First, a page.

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This year, you can’t go home to your family for Thanksgiving, and neither can some of your friends. Which is why you agreed to host a Friendsgiving dinner for your chosen family. So here are nine tips for pulling off a perfect Friendsgiving.

You need more than a fully stocked bar to ensure your guests absolutely forget they’re not at home eating mom’s pumpkin pie. (Though, let’s be honest—that’s a relief for some.)

Think you got this? Helping out your mom in the kitchen around various holidays is one thing. Hosting the Big American Dinner To End All Dinners is another endeavor altogether. That’s why we spoke to pastry chef Stephanie Nass, otherwise known as the “millennial Martha Stewart” and founder of  Chefanie Sheets, a designer line of shelf-stable cake sheets that can be applied to homemade or store-bought cakes.

When Nass plans her dinner events, she likes her people to feel pampered from the get-go. “We want guests to be satisfied and spoiled as soon as they walk in the door,” she says. For more of Nass go-to rules, read on.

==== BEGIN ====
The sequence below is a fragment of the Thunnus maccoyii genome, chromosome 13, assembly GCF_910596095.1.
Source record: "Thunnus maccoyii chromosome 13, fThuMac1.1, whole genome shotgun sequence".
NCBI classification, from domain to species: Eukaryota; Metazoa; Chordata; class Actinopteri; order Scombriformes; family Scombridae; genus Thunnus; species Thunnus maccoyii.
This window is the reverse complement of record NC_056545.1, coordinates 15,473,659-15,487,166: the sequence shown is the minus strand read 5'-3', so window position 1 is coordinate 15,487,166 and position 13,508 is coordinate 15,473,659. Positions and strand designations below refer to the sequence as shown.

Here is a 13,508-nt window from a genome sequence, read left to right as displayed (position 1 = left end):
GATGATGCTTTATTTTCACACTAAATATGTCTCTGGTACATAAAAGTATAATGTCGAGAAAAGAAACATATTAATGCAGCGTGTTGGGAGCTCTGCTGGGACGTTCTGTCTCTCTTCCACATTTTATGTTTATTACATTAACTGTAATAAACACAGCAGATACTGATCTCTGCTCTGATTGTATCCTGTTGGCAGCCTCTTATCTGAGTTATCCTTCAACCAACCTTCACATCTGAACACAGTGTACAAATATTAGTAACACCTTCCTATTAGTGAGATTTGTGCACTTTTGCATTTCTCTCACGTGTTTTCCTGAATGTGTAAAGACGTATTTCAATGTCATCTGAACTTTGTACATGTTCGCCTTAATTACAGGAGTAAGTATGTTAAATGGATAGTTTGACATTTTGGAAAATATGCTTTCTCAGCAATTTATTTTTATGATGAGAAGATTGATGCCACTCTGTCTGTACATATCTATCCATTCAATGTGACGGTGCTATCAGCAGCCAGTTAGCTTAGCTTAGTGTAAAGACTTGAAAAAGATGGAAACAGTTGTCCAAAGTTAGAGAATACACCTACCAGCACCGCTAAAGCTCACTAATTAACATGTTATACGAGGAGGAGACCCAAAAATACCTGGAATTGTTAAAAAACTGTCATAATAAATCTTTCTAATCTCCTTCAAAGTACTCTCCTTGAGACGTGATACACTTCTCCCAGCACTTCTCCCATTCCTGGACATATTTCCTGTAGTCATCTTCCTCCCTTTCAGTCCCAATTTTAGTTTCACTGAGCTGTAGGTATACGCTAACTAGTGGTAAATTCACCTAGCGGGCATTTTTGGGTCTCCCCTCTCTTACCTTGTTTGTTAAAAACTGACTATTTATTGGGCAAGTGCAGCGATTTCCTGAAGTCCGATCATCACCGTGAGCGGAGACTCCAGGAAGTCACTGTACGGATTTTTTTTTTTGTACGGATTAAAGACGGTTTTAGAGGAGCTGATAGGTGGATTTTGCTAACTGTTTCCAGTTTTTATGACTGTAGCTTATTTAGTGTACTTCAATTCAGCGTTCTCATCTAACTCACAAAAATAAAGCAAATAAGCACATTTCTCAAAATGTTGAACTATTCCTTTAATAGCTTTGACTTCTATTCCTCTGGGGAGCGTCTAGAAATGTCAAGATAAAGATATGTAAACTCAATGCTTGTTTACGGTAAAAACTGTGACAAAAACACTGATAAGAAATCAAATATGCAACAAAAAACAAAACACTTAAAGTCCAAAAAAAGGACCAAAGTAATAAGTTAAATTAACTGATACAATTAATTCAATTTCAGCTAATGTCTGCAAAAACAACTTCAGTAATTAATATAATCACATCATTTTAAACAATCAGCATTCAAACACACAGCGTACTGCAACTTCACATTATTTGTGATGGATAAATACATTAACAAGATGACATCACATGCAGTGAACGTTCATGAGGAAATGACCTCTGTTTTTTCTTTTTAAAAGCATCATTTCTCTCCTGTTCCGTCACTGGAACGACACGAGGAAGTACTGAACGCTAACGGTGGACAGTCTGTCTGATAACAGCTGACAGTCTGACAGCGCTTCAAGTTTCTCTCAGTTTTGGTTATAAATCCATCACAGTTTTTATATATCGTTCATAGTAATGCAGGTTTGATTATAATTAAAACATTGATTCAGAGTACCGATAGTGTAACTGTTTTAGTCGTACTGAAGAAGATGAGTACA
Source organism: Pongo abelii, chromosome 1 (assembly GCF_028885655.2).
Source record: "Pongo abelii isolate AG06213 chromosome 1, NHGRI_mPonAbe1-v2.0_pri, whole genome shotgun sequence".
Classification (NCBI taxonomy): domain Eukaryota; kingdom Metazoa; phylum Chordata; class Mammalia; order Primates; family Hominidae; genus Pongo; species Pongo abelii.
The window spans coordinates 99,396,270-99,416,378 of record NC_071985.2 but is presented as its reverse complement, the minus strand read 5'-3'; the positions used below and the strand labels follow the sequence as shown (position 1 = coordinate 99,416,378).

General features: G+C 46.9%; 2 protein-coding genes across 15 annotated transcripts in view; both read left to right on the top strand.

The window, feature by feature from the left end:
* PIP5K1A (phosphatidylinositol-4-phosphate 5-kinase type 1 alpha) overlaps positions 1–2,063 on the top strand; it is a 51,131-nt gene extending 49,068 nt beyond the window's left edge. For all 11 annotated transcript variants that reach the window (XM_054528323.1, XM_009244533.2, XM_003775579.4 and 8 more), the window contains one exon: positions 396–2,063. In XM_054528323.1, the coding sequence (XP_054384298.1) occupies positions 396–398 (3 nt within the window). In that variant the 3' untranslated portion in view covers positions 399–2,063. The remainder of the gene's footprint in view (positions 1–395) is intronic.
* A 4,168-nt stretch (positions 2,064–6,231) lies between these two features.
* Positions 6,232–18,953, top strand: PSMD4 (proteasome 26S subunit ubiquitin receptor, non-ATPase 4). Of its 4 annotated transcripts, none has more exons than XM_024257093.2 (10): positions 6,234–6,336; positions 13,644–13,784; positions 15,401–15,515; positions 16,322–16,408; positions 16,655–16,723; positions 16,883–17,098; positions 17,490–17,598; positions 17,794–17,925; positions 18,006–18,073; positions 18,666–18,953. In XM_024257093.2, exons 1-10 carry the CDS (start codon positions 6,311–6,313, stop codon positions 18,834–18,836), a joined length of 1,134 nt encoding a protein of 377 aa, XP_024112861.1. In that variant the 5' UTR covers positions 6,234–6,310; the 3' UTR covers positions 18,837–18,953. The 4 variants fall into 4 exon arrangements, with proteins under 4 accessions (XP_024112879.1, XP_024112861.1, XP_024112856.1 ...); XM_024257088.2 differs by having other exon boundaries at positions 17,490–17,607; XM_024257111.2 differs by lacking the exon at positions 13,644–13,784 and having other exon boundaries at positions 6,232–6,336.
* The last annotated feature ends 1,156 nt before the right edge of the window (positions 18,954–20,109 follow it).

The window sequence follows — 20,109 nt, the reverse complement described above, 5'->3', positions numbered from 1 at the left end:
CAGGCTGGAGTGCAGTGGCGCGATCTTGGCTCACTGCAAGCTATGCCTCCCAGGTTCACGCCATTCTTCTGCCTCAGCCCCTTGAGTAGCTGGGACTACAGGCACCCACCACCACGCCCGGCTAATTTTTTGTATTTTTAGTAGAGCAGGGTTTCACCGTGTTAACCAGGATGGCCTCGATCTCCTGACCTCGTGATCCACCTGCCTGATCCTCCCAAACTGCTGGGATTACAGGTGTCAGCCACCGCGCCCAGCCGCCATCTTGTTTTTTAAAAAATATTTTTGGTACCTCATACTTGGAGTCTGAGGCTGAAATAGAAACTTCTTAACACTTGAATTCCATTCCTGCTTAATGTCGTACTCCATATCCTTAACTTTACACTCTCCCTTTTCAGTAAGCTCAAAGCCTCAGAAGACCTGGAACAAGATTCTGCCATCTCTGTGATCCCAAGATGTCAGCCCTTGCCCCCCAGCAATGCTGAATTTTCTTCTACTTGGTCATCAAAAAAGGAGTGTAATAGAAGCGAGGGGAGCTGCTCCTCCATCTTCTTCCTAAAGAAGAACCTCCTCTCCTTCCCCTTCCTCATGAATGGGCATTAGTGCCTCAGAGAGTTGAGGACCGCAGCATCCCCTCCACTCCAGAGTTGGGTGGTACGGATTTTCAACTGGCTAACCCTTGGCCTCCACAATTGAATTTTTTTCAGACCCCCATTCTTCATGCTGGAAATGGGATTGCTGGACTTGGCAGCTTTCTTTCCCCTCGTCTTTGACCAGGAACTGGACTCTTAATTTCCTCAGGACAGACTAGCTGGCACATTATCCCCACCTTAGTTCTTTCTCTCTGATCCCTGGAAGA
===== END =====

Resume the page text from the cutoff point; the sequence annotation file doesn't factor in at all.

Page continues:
1. Have Drinks and Hors d’Oeuvres Ready

Puritan's Pride nonalcoholic cranberry cocktail


No matter how behind you are in the cooking, put the turkey baster down. You don’t want your friends sitting around empty handed while you freak out in the kitchen. “When guests arrive, have an autumnal punch with apples sliced like matchsticks and put out some antipasto to absorb the alcohol,” Nass says. You can’t go wrong with chunks of parmesan, olives, and a tart made of sliced butternut squash and ricotta. Don’t forget small plates and napkins. It’s so uncomfortable when guests have to brush crumbs into your couch cracks or pretend the cat dribbled all over your favorite pillow.

For more specific food and drink ideas, check out these 21 fall fruit drink recipes (both spiked and nonalcoholic), and some of our favorite apps for Friendsgiving. But don’t sleep on slow cooker appetizers either.

Related Reading: Special Occasion Dishes & Linens for Every Budget

2. Swallow Your Pride and Accept Help